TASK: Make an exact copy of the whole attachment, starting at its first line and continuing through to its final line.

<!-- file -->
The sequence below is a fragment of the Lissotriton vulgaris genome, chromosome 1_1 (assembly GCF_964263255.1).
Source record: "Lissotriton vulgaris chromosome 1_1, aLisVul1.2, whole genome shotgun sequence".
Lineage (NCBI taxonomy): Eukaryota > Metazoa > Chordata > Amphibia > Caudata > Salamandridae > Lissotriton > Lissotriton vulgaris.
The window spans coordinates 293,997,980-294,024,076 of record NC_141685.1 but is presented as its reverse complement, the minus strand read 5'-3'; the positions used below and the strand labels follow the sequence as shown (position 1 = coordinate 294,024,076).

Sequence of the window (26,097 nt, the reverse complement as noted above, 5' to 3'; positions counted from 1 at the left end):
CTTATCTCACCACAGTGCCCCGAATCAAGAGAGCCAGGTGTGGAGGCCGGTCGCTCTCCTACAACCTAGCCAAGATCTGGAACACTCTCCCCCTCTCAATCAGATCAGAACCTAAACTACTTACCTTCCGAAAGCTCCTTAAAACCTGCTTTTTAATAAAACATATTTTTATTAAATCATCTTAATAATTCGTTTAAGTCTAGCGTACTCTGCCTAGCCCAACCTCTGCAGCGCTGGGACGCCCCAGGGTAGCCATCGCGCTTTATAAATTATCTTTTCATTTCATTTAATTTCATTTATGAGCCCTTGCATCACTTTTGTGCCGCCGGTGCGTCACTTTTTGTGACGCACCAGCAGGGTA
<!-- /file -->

The sequence below is a fragment of the Lissotriton vulgaris genome, chromosome 1_1 (assembly GCF_964263255.1).
Source record: "Lissotriton vulgaris chromosome 1_1, aLisVul1.2, whole genome shotgun sequence".
Lineage (NCBI taxonomy): Eukaryota > Metazoa > Chordata > Amphibia > Caudata > Salamandridae > Lissotriton > Lissotriton vulgaris.
The window spans coordinates 293,997,980-294,024,076 of record NC_141685.1 but is presented as its reverse complement, the minus strand read 5'-3'; the positions used below and the strand labels follow the sequence as shown (position 1 = coordinate 294,024,076).

Sequence of the window (26,097 nt, the reverse complement as noted above, 5' to 3'; positions counted from 1 at the left end):
CTTATCTCACCACAGTGCCCCGAATCAAGAGAGCCAGGTGTGGAGGCCGGTCGCTCTCCTACAACCTAGCCAAGATCTGGAACACTCTCCCCCTCTCAATCAGATCAGAACCTAAACTACTTACCTTCCGAAAGCTCCTTAAAACCTGCTTTTTAATAAAACATATTTTTATTAAATCATCTTAATAATTCGTTTAAGTCTAGCGTACTCTGCCTAGCCCAACCTCTGCAGCGCTGGGACGCCCCAGGGTAGCCATCGCGCTTTATAAATTATCTTTTCATTTCATTTAATTTCATTTATGAGCCCTTGCATCACTTTTGTGCCGCCGGTGCGTCACTTTTTGTGACGCACCAGCAGGGTA